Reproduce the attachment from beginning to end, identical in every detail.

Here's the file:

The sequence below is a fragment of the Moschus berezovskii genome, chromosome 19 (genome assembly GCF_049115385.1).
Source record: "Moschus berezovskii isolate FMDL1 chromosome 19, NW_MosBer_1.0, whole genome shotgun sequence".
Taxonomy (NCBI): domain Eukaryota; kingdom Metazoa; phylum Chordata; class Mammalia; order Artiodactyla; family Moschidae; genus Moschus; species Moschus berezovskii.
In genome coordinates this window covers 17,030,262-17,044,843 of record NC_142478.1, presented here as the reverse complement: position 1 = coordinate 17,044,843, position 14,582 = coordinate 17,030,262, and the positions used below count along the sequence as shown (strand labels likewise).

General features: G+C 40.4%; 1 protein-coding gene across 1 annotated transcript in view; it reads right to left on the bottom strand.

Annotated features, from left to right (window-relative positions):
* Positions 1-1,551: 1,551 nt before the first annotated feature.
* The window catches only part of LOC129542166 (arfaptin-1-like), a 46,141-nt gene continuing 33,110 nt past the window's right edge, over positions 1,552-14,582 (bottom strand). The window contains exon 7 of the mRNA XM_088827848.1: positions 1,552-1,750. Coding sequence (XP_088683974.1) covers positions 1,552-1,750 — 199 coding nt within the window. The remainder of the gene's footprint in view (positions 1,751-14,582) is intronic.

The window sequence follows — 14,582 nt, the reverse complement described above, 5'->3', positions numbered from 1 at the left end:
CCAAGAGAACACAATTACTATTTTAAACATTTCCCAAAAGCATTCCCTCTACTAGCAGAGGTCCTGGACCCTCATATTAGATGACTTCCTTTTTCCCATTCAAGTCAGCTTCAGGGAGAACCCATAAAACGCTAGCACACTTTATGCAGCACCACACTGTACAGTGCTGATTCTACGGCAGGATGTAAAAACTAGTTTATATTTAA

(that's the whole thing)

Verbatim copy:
The sequence below is a fragment of the Moschus berezovskii genome, chromosome 19 (genome assembly GCF_049115385.1).
Source record: "Moschus berezovskii isolate FMDL1 chromosome 19, NW_MosBer_1.0, whole genome shotgun sequence".
Taxonomy (NCBI): domain Eukaryota; kingdom Metazoa; phylum Chordata; class Mammalia; order Artiodactyla; family Moschidae; genus Moschus; species Moschus berezovskii.
In genome coordinates this window covers 17,030,262-17,044,843 of record NC_142478.1, presented here as the reverse complement: position 1 = coordinate 17,044,843, position 14,582 = coordinate 17,030,262, and the positions used below count along the sequence as shown (strand labels likewise).

General features: G+C 40.4%; 1 protein-coding gene across 1 annotated transcript in view; it reads right to left on the bottom strand.

Annotated features, from left to right (window-relative positions):
* Positions 1-1,551: 1,551 nt before the first annotated feature.
* The window catches only part of LOC129542166 (arfaptin-1-like), a 46,141-nt gene continuing 33,110 nt past the window's right edge, over positions 1,552-14,582 (bottom strand). The window contains exon 7 of the mRNA XM_088827848.1: positions 1,552-1,750. Coding sequence (XP_088683974.1) covers positions 1,552-1,750 — 199 coding nt within the window. The remainder of the gene's footprint in view (positions 1,751-14,582) is intronic.

The window sequence follows — 14,582 nt, the reverse complement described above, 5'->3', positions numbered from 1 at the left end:
CCAAGAGAACACAATTACTATTTTAAACATTTCCCAAAAGCATTCCCTCTACTAGCAGAGGTCCTGGACCCTCATATTAGATGACTTCCTTTTTCCCATTCAAGTCAGCTTCAGGGAGAACCCATAAAACGCTAGCACACTTTATGCAGCACCACACTGTACAGTGCTGATTCTACGGCAGGATGTAAAAACTAGTTTATATTTAA